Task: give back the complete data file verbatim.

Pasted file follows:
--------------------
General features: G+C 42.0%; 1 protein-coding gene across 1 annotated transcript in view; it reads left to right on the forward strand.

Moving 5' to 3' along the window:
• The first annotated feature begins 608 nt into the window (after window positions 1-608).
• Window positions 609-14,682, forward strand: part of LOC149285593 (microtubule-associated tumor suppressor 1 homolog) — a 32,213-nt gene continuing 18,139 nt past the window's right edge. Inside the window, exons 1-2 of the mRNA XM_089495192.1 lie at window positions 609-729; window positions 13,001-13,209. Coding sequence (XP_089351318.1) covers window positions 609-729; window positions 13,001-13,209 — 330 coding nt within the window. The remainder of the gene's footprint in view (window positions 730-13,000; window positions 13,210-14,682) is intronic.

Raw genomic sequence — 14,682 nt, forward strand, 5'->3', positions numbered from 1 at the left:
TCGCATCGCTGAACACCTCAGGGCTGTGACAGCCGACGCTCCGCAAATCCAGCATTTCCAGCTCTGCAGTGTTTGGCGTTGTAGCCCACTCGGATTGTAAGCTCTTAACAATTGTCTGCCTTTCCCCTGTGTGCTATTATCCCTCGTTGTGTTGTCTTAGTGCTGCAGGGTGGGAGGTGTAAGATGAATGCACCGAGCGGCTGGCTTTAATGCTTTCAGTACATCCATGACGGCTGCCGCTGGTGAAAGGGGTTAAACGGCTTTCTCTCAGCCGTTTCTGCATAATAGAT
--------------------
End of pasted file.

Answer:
General features: G+C 42.0%; 1 protein-coding gene across 1 annotated transcript in view; it reads left to right on the forward strand.

Moving 5' to 3' along the window:
• The first annotated feature begins 608 nt into the window (after window positions 1-608).
• Window positions 609-14,682, forward strand: part of LOC149285593 (microtubule-associated tumor suppressor 1 homolog) — a 32,213-nt gene continuing 18,139 nt past the window's right edge. Inside the window, exons 1-2 of the mRNA XM_089495192.1 lie at window positions 609-729; window positions 13,001-13,209. Coding sequence (XP_089351318.1) covers window positions 609-729; window positions 13,001-13,209 — 330 coding nt within the window. The remainder of the gene's footprint in view (window positions 730-13,000; window positions 13,210-14,682) is intronic.

Raw genomic sequence — 14,682 nt, forward strand, 5'->3', positions numbered from 1 at the left:
TCGCATCGCTGAACACCTCAGGGCTGTGACAGCCGACGCTCCGCAAATCCAGCATTTCCAGCTCTGCAGTGTTTGGCGTTGTAGCCCACTCGGATTGTAAGCTCTTAACAATTGTCTGCCTTTCCCCTGTGTGCTATTATCCCTCGTTGTGTTGTCTTAGTGCTGCAGGGTGGGAGGTGTAAGATGAATGCACCGAGCGGCTGGCTTTAATGCTTTCAGTACATCCATGACGGCTGCCGCTGGTGAAAGGGGTTAAACGGCTTTCTCTCAGCCGTTTCTGCATAATAGAT